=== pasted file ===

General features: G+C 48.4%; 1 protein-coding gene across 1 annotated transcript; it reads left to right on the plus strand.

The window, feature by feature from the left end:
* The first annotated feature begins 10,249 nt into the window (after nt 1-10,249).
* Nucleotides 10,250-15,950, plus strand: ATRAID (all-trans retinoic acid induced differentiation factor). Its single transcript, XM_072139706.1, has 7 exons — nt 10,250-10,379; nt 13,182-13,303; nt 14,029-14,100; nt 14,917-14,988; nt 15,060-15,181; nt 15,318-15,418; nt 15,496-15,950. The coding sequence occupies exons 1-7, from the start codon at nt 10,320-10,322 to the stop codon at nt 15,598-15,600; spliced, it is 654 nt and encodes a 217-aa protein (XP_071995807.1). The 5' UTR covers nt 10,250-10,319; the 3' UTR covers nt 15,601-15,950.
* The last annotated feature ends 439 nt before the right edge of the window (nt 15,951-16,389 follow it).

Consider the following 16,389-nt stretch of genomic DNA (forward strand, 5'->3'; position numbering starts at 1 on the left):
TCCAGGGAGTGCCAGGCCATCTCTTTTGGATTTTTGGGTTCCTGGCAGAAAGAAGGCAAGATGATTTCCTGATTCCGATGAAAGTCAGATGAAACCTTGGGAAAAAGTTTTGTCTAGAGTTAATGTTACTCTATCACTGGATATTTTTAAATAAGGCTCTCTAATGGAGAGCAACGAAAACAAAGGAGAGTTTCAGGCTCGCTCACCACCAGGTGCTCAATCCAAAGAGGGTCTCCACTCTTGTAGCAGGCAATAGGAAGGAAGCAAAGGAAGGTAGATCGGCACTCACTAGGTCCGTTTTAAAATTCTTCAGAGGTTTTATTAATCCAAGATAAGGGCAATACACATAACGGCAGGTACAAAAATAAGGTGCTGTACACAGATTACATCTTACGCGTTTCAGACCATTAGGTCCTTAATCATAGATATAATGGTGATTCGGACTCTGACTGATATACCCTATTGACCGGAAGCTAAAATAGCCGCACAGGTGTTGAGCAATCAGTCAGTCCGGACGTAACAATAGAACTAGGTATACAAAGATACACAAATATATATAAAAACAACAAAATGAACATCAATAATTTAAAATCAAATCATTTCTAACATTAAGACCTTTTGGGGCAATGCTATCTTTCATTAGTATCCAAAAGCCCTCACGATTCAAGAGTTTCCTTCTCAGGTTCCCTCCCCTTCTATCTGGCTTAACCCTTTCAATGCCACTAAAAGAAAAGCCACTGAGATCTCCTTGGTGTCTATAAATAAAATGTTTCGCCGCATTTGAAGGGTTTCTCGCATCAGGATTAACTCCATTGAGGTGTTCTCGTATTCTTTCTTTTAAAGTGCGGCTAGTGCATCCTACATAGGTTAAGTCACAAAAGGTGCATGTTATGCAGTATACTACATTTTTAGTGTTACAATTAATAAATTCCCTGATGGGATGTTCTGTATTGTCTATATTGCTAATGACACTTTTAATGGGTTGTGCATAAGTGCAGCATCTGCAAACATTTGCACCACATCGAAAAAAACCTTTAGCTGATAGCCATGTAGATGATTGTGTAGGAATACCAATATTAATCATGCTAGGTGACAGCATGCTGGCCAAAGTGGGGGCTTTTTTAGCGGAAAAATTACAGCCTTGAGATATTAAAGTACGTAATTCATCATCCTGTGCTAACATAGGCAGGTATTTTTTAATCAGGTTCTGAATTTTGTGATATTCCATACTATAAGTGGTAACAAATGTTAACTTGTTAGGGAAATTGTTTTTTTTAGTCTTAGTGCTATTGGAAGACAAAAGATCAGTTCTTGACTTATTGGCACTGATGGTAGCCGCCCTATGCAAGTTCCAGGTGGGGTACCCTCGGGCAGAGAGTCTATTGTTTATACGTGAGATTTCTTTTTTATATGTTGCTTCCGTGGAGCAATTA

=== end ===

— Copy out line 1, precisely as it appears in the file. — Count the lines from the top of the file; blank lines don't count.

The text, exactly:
General features: G+C 48.4%; 1 protein-coding gene across 1 annotated transcript; it reads left to right on the plus strand.